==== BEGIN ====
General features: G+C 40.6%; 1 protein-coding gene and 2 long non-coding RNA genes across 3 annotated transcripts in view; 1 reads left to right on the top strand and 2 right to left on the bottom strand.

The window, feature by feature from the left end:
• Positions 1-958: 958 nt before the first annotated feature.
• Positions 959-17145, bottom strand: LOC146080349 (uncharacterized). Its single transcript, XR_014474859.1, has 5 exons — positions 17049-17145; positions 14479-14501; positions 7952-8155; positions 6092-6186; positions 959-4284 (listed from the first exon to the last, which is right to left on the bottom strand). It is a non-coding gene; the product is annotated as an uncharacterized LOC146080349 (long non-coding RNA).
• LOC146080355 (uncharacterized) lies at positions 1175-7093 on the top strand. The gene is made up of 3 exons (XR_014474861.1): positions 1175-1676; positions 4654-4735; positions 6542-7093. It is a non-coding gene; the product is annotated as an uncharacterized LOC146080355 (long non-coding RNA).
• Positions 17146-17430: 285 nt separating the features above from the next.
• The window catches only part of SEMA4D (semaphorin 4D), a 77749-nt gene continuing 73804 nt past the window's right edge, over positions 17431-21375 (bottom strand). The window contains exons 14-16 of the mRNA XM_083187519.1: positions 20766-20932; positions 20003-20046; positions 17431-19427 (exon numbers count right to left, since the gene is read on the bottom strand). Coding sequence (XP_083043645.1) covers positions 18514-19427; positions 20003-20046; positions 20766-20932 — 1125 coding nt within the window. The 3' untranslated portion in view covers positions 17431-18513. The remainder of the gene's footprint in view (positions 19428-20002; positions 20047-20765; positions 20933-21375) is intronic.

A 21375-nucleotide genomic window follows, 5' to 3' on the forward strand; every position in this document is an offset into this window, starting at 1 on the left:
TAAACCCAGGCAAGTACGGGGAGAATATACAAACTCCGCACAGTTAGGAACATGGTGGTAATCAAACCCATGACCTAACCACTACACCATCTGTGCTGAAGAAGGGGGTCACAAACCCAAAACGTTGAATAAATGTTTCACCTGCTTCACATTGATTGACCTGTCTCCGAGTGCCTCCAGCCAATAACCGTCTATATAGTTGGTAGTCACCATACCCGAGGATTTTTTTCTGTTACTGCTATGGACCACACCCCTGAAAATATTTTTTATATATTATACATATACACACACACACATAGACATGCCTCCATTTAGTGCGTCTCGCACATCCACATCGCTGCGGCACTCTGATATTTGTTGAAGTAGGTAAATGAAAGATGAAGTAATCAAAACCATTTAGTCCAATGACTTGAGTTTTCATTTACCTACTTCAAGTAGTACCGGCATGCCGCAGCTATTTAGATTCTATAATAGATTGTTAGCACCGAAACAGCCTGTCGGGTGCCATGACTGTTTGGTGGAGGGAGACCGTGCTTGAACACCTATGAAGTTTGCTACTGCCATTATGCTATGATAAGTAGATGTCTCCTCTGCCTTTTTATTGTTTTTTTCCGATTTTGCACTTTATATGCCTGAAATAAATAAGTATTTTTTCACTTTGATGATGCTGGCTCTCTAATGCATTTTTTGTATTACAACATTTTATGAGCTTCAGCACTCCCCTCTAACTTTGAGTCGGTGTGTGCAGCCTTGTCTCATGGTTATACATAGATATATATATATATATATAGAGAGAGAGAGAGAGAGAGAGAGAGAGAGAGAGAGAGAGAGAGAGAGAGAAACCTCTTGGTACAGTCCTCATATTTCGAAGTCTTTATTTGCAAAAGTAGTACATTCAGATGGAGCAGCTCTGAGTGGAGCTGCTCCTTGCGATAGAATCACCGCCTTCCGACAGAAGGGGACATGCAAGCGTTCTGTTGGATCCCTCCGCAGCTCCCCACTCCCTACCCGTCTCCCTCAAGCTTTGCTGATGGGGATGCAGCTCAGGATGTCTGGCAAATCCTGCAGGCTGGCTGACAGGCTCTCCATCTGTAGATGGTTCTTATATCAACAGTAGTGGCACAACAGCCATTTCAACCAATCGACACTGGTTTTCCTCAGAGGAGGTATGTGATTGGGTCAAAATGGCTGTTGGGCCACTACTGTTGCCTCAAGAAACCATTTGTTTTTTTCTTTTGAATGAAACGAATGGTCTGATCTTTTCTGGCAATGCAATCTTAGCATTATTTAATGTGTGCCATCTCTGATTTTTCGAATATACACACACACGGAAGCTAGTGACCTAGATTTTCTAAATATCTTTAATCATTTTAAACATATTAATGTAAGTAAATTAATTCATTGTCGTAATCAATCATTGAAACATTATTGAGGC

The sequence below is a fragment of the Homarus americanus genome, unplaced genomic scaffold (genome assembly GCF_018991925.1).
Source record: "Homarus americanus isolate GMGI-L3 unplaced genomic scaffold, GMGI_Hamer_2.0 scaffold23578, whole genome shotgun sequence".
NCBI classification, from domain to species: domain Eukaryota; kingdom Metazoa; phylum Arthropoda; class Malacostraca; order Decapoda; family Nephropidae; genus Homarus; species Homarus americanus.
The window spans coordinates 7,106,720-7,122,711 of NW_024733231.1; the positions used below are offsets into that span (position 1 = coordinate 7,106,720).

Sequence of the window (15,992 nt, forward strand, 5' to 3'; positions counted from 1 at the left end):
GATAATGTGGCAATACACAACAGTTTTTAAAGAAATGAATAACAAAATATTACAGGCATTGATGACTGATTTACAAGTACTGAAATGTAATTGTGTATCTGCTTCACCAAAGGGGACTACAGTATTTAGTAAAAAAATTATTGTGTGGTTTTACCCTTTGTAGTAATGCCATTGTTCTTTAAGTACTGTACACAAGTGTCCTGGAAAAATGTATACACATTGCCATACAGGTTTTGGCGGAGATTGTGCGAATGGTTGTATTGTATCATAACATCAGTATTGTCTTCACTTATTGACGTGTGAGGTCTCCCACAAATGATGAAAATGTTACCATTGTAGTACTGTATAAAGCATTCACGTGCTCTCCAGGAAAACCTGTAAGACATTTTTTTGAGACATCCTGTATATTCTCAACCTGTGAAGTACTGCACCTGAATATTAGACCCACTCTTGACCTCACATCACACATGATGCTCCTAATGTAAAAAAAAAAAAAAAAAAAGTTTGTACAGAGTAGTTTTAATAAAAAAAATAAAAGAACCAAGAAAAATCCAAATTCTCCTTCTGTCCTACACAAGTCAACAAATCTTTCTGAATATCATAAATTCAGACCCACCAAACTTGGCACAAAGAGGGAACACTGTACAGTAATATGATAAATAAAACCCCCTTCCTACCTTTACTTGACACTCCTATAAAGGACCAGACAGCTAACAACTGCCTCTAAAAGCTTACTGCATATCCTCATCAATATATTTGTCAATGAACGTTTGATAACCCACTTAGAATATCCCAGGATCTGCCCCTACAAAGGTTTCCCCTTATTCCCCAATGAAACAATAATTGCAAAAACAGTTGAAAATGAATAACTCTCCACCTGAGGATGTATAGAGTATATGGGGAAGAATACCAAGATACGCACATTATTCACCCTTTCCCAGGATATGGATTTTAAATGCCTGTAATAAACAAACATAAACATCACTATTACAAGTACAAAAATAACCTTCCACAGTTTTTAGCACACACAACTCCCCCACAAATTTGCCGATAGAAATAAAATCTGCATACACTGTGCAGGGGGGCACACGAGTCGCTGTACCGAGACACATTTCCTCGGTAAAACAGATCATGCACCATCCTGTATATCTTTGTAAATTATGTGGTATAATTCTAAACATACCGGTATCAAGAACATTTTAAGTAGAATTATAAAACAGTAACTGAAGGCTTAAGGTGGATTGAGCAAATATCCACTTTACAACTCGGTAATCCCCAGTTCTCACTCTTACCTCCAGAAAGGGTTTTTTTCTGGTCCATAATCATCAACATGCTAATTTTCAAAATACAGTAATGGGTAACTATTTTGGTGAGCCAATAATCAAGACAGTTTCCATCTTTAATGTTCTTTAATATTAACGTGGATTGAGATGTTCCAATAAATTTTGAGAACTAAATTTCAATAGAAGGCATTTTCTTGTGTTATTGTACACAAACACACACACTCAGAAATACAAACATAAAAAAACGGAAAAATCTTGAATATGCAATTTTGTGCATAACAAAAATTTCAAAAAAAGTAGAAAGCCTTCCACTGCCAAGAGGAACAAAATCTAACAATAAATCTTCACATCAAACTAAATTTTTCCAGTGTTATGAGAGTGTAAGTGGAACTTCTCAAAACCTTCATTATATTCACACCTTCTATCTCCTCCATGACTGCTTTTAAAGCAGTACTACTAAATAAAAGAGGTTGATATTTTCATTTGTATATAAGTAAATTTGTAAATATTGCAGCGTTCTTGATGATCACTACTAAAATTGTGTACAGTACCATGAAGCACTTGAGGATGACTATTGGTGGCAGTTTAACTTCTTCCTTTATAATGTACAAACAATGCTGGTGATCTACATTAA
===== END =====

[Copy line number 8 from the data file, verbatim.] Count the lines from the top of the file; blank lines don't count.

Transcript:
A 21375-nucleotide genomic window follows, 5' to 3' on the forward strand; every position in this document is an offset into this window, starting at 1 on the left: